Articles Tagged with: Patanjali
A great question

Those of you who come to the shala regularly will know Joanne. She’s there a lot, and she’s very chatty!

Anyway I love the way Joanne thinks about the practice, and about life in general, and she asked this great question just before we went on our retreat last weekend:

“Whilst struggling with marichasana A Suzanne said to me, “this is preparation for putting your leg behind your head”. Since then I’ve been asking myself, why on earth does one need to be able to put their leg behind their head?”

Before you read on, I’d like you just to have a think about that. It’s easy to get so caught up in this ashtanga yoga practice that we stop questioning it at all. You might think to yourself, “well it’s so that you can do supta kurmasana when you get to it” or “it opens up your hips”.

But that doesn’t answer the question really. It just creates another question: “why do you want to open up your hips?” for example.

We could ask a similar question about every yoga posture really, and the range of answers from most people would be the same: So that you can do the next posture , or so that you can lengthen the hamstrings/open the hips/build more strength etc.

But doing the next posture isn’t really the point of yoga practice. Neither is lengthening the hamstrings or making your back more flexible. Not really anyway. Not really really.

Patanjali is very clear right at the beginning of the yoga sutras. In the second sutra he says:

“Yogaś citta vṛtti nirodhaḥ”

Yoga is the stilling of the mind

So, in that context why would we want to get our leg behind our head?

Because it takes such a monumental effort of concentration (it’s not something one does absent-mindedly is it!) that we have the potential, in that moment, to come closer to stilling our minds than ever before.

The same applies to every other posture. And that is why, as one posture starts to become easy we are given the next challenge along the road. The postures are simply tools that we can use to still our minds. When this becomes our focus it all starts to make more sense.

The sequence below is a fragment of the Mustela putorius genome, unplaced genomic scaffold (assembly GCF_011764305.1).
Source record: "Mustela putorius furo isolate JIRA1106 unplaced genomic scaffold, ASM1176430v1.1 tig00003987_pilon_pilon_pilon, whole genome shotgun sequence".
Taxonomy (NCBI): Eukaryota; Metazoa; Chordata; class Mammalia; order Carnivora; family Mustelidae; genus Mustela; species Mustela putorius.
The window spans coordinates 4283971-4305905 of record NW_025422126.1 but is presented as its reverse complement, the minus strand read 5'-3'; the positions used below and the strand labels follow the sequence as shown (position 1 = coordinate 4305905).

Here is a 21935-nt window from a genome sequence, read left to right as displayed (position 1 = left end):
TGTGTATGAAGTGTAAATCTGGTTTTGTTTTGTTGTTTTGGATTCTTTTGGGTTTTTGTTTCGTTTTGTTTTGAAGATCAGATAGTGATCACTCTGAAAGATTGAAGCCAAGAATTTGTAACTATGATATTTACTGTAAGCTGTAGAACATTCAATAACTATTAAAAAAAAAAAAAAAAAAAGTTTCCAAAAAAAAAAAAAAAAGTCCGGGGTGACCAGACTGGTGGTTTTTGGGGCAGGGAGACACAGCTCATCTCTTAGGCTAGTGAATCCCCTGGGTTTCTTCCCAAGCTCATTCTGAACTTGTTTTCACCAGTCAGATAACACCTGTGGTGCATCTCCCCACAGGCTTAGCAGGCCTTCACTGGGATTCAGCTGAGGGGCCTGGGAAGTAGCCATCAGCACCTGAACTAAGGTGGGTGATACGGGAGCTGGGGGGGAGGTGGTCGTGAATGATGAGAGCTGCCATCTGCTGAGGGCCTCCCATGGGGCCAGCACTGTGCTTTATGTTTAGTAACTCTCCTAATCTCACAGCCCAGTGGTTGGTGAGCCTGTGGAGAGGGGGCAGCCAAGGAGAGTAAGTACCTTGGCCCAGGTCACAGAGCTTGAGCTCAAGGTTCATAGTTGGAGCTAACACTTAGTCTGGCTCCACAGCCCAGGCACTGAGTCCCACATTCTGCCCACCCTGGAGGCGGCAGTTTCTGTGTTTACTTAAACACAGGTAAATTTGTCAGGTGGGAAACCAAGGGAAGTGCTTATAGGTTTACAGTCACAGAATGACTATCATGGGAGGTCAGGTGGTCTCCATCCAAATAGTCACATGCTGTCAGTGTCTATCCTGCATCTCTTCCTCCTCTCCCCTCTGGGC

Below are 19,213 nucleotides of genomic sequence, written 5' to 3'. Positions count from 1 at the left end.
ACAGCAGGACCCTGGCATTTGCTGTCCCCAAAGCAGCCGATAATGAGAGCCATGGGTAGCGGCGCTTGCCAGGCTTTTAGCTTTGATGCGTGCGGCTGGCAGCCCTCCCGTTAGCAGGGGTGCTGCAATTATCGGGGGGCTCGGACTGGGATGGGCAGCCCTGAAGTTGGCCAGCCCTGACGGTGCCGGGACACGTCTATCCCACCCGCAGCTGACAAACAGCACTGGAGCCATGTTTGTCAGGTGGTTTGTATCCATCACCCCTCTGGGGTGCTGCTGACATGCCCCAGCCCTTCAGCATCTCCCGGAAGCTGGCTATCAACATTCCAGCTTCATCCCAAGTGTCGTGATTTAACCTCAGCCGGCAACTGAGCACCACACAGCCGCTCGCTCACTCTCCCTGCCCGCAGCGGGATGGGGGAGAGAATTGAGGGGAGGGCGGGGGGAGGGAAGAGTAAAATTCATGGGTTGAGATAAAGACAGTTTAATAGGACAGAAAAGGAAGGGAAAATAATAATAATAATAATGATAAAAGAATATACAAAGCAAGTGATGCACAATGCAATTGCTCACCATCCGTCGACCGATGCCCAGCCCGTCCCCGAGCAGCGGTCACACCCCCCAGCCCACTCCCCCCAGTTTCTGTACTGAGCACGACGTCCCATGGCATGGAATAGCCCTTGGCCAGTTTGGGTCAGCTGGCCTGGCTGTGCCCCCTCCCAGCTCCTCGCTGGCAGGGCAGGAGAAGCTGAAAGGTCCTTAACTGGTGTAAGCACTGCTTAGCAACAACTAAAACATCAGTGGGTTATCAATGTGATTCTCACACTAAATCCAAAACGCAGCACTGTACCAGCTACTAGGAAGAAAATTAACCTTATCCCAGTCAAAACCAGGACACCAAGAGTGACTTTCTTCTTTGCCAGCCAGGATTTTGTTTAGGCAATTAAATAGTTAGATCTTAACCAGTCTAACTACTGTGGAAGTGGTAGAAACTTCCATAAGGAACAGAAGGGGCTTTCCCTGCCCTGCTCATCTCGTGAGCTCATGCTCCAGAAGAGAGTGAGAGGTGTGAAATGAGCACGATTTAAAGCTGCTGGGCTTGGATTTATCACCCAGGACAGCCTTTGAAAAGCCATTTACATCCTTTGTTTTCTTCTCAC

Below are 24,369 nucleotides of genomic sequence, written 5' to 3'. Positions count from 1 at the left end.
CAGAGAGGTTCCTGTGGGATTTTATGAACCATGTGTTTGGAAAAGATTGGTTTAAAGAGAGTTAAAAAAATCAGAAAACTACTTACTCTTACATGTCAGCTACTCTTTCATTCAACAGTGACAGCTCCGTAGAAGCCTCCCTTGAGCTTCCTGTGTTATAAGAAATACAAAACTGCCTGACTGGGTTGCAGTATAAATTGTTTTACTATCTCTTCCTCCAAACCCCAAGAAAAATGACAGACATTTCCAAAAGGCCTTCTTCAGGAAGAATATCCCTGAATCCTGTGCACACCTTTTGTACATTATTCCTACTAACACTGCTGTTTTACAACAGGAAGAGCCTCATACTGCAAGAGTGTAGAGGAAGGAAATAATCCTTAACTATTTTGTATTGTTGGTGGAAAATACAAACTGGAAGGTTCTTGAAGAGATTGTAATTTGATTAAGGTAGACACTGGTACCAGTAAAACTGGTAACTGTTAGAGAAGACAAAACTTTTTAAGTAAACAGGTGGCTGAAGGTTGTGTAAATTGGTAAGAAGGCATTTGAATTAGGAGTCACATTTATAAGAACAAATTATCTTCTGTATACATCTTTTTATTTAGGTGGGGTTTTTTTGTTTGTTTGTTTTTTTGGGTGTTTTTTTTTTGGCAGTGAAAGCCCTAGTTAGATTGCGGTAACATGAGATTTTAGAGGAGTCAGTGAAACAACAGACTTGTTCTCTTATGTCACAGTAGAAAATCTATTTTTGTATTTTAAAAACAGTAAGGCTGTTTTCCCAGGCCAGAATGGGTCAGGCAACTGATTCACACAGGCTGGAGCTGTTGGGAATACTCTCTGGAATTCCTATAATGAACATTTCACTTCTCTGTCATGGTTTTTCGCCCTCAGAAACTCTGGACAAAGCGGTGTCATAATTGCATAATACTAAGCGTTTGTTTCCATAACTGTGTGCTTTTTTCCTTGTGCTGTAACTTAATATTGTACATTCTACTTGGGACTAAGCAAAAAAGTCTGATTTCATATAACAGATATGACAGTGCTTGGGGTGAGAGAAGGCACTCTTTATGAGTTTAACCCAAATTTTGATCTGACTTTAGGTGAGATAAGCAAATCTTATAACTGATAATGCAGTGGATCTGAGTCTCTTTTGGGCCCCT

So go forth and be still!

Thanks Joanne.


A note on shaucha

 

Your mother always told you that cleanliness was next to godliness and Patanjali agrees. It turns out that your mother is a great yogi!

The word ‘ashtanga’, as many of you already know, means eight limbs. The limbs, as listed by Patanjali in the Yoga Sutras, are Yama, Niyama, Asana (we recognise that one), Pranayama, Pratyahara, Dharana, Dhyana and Samadhi. If you want to know what they all mean have a read of the ‘What Does Ashtanga Mean‘ article on our website.

The first two limbs (yama and niyama) each have five sub-limbs. Think of yama as being a set of morals and of niyama as being a set of personal observances (together they form a rough guide on living harmoniously with the world both inside and outside ourselves).

The first sub-limb of niyama is often the first one to become most pertinent in a class of sweaty students (and teachers for that matter).

Saucha can be translated as cleanliness or purity, and your mother was right; it is next to godliness.

I have seen and heard so many conversations (online and in the real world) between ashtanga yoga teachers about this subject. Ashtanga yoga is a sweaty practice and some people’s nostrils are more sensitive than others.

Guruji says:
* “There are two types of purification: bahir shaucha (external purification) and antah shaucha (internal purification).
* The first involves washing the body with red clay and water. By rubbing the body with clay, sweat and dirt are removed, and the body becomes soft and shiny.
* The second means viewing everything and every being as a friend, and treating all with affection (maitri). This means engaging the mind with the supreme feeling that all are our friends, and considering everything to be a reflection of God.”

We say:
* Please shower before you come to class in the morning.
* Please wear fresh clean clothes to class (as once you start to sweat in previously-sweated-in clothes they really start to smell; you may not notice this but everybody else does).
* Please air your wet yoga mat after class if possible and wash it regularly (if you sweat a lot then regularly means once a week).

Then, perhaps, you and all of your fellow students (who you now love due to your new-found maitri) might get that little bit closer to the eighth limb of ashtanga yoga: Samadhi (bliss).

Who said yoga philosophy was complicated.